River Wissey Lovell Fuller

Notes from a newcomer

November 2004

Marian remembers her joys of reading a child and how she intends to pass this on to her grandchildren

When my first step grandson Sean was born last year, I knew for sure that he was never going to be short of clothes. One of his proper grannies had knitted him a whole wardrobe of matinee jackets, bonnets and leggings before he was even born (nobody told her that the modern infant wears designer labels from day one). And as for toys! I guess today's children would laugh in disbelief if I told them that my entire collection fitted into a smallish wooden box made by my grandfather. Its contents, plus a few dolls and a couple of battered Teddies, were the sum total of my playthings and I didn't feel I was hard done by at all. I only wonder how youngsters these days find enough hours in the day to play with their Aladdin's Cave of goodies.

So, with clothes and toys being pretty much a case of coals to Newcastle, I decided that my role in Sean's life would be Book Granny. There was a slight delay before I could start in earnest (the lad needed to get to grips with a few basics like eating and walking) but now that he's up on his pins and eager to explore the world, the time is ripe. His mum tells me that even at the tender age of 18 months, he is already showing an interest in books - picking them out from his other toys and pointing to the pictures. That's my boy! Television is fine and dandy but you can't read it by torchlight under the bedclothes or take it to your secret den at the bottom of the garden.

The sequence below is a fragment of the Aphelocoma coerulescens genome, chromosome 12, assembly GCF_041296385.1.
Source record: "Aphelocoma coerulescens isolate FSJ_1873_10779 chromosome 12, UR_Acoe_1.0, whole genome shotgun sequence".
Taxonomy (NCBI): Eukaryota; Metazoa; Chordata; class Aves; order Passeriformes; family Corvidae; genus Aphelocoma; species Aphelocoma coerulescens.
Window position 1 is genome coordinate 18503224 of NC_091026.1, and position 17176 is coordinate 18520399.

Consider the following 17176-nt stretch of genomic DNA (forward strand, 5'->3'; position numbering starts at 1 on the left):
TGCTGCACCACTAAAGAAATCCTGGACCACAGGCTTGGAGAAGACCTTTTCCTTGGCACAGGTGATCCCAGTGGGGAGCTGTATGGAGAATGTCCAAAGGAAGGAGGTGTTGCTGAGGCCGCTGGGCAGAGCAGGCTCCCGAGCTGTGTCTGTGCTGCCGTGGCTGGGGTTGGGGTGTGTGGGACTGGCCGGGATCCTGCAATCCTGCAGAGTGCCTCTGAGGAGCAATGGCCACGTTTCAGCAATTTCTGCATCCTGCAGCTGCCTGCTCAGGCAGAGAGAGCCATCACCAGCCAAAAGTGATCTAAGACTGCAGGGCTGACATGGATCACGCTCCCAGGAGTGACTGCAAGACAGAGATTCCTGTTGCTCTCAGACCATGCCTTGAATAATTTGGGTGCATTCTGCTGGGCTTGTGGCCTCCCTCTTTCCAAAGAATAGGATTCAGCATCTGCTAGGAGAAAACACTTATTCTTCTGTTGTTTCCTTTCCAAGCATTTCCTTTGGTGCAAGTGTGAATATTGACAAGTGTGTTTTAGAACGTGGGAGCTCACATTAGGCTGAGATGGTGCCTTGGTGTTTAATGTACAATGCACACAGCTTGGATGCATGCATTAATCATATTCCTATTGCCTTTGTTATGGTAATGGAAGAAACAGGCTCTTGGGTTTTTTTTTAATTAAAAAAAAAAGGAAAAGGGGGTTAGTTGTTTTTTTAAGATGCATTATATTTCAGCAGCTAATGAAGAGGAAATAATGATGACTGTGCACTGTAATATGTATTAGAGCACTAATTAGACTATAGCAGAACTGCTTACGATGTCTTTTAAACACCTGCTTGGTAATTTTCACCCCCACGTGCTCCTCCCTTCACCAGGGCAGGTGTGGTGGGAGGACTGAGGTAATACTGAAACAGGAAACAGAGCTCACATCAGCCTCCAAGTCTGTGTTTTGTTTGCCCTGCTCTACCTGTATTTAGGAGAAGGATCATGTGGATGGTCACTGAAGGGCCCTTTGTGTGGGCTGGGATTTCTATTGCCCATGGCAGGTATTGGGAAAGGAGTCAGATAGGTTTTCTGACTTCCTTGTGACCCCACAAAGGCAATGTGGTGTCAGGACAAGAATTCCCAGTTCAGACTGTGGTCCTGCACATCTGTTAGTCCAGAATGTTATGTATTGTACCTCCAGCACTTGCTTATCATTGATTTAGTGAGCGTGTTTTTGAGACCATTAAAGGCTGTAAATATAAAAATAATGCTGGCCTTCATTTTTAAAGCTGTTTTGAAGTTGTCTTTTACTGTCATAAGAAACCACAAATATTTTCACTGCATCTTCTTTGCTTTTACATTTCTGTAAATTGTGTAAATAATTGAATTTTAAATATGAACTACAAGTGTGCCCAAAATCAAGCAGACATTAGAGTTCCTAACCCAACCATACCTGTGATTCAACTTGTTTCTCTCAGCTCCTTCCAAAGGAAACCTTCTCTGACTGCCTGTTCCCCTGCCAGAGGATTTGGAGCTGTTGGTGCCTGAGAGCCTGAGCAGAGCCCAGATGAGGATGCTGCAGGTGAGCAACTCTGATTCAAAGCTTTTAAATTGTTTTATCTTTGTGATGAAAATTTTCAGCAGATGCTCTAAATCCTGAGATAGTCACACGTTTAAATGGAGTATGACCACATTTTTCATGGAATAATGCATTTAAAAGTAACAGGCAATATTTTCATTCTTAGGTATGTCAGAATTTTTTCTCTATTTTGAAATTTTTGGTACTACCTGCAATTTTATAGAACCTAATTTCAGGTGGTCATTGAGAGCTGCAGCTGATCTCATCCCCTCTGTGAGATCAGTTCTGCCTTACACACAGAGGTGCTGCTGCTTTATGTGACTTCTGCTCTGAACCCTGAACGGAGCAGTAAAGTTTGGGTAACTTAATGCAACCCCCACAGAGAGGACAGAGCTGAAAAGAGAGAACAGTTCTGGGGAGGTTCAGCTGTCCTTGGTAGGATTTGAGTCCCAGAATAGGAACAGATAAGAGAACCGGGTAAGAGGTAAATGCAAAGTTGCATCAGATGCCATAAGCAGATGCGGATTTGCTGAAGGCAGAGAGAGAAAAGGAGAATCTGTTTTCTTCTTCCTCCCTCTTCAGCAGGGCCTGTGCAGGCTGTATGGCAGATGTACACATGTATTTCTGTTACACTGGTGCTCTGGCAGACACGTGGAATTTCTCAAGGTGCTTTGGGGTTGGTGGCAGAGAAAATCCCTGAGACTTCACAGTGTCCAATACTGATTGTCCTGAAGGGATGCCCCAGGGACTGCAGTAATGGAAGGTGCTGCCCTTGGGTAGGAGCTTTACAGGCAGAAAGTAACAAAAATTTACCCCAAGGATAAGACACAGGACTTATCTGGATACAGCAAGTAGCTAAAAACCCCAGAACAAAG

It's a good 30 years since I bought my goddaughter her first bumper book of nursery rhymes and nearer 50 since I read bedtime stories to my brothers (Winnie-the-Pooh - doing all the voices, from a rumbly growl for Pooh to a high squeak for Piglet) so I had some catching up to do when it came to reading matter for tiny tots. I was delighted to discover the range available; cleverly produced books such as Spot the Dog and The Hungry Caterpillar, beautifully illustrated, with flaps to lift and pull. Better still, many are printed on board so toddlers can handle them right from the start without fear of torn pages to spoil the story.

I hope that very soon young Sean will follow in my footsteps and start mercilessly bullying his parents and any other obliging adults to read stories to him. My mother tells me that in desperation (and boredom with my limited library) she used to read out chunks of Woman's Own in the hopes of lulling me to sleep. I didn't care - at that stage I was a completely undiscriminating consumer of words; Margaret Lockwood's life story was fine with me. As soon as I could read for myself, I read everything I could lay my hands on from the small print on the label of the HP Sauce bottle to my father's RAF survival at sea booklet ('inflate your Mae West and refrain from drinking sea water or your own urine').

Now I'm looking forward to introducing Sean and his little cousin Callum to an equally varied range of literature - everything from Treasure Island (their granddad's childhood favourite) to Beano annuals. "Heh, heh, heh!", as Minnie the Minx would say.

Marian Clarke

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